American attitudes towards marijuana legalization are growing more and more favorable. A 2021 Pew Research Center poll found that 60% of Americans feel marijuana should be legal for medical and recreational use, while a further 31% say it should be legal for medical use alone.
These changing attitudes have translated into changing laws at the state level. A decade ago, marijuana was illegal in every single U.S. state. As of early 2022, adults 21 and over can legally consume cannabis recreationally in 18 states and Washington D.C., with more states making the push for recreational use each year.
To determine the states where marijuana is legal, 24/7 Wall St. reviewed information from advocacy group Marijuana Policy Project. Data on adult usage of marijuana came from the National Survey On Drug Use And Health from the U.S. Department of Health and Human Services
Last year, four states legalized marijuana for adult recreational use – Connecticut, New Mexico, New York, and Virginia. Virginia’s legalization marks the first time that any Southern state has fully legalized cannabis.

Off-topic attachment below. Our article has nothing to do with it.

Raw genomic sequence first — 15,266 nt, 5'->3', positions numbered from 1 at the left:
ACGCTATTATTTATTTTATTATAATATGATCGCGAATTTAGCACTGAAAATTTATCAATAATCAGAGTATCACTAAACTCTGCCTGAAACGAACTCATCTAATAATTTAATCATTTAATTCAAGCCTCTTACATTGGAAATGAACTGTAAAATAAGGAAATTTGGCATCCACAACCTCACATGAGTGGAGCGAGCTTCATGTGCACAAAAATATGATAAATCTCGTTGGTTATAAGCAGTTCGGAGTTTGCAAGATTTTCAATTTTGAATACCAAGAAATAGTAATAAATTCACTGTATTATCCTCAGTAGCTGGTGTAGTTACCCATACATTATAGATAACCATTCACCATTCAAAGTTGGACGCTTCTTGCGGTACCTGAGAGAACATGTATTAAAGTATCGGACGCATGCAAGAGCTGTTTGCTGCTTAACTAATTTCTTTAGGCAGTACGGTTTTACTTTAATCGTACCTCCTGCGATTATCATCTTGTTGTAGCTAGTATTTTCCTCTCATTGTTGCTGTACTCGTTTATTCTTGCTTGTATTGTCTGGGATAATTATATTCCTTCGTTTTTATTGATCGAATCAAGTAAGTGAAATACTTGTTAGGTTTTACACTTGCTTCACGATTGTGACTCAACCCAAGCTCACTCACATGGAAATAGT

Not every push for legalization has been successful. South Dakota voters approved a 2020 ballot measure that would have allowed recreational cannabis usage, but the measure was overturned. Gov. Kristi Noem and others challenged the law up to the state Supreme Court, which struck down the initiative in 2021.
As more states have legalized marijuana, they have also made an effort to address the way drug laws affected residents in the past – particularly people of color. Despite reporting roughly equal marijuana usage rates, Black Americans are more than three times more likely to be incarcerated for marijuana-related offenses than white Americans. And in some states, the disparity is even greater. These are the states with the largest disparities in marijuana arrests.